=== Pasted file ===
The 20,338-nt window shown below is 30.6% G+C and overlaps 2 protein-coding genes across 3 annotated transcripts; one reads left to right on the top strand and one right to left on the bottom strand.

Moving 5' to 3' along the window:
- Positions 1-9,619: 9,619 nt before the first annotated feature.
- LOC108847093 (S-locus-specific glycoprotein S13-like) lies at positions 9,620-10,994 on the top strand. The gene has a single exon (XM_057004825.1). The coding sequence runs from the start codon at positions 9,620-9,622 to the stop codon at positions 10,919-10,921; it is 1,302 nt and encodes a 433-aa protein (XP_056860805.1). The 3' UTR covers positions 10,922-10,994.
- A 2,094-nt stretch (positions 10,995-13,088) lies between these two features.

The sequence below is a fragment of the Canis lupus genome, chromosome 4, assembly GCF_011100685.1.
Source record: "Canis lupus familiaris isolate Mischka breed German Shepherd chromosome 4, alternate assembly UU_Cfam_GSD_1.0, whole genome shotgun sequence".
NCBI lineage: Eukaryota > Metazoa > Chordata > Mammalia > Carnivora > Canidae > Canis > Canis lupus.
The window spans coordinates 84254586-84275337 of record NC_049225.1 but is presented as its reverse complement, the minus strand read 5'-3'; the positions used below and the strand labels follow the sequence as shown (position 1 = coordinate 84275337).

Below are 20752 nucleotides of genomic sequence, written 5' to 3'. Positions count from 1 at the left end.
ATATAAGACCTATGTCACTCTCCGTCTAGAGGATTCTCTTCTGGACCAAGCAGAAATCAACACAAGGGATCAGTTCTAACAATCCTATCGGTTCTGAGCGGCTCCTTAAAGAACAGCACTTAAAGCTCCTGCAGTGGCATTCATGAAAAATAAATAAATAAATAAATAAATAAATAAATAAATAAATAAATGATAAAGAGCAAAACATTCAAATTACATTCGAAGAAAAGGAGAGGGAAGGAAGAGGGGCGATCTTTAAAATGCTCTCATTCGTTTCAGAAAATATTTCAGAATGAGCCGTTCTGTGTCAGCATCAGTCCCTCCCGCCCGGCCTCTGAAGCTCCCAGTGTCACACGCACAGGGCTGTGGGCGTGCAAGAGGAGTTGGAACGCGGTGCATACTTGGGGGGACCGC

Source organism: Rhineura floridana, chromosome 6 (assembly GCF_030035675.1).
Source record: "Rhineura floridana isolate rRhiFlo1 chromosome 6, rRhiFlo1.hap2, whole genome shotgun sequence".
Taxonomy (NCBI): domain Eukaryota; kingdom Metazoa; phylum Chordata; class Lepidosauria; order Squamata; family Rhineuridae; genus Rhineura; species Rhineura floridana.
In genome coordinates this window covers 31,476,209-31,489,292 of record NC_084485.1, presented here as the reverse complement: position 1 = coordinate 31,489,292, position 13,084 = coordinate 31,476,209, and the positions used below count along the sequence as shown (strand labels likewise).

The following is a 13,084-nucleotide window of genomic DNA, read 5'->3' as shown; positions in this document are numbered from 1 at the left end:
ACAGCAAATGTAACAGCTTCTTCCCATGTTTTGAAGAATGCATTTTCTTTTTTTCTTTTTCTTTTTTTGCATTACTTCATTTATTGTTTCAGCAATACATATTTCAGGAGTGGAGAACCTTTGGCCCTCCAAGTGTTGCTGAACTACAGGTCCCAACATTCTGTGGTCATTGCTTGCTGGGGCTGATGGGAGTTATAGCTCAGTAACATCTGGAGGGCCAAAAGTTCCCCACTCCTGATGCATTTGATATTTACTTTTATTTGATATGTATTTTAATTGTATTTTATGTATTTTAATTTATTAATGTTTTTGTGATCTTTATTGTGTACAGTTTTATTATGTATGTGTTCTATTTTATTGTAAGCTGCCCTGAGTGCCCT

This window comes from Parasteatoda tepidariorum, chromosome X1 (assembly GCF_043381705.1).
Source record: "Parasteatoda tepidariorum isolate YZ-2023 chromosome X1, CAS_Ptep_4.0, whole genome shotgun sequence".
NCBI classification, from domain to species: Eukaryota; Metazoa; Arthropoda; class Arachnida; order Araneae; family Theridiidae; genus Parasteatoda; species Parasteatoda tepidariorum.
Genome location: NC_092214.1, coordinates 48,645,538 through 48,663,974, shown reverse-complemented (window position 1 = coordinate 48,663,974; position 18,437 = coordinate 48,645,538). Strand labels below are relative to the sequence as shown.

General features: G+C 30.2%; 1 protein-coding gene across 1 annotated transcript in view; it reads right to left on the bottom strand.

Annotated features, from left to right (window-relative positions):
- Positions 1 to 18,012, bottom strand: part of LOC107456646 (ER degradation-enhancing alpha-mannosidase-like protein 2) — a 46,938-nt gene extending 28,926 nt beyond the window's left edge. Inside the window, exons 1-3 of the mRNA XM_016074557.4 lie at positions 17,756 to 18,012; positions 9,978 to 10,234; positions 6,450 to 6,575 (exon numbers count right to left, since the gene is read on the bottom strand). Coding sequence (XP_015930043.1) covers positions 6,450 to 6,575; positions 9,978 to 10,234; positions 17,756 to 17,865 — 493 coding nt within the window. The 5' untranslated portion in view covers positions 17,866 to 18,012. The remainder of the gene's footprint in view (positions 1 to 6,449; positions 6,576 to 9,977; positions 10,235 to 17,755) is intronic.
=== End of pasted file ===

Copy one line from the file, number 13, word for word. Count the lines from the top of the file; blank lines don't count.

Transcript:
Source record: "Rhineura floridana isolate rRhiFlo1 chromosome 6, rRhiFlo1.hap2, whole genome shotgun sequence".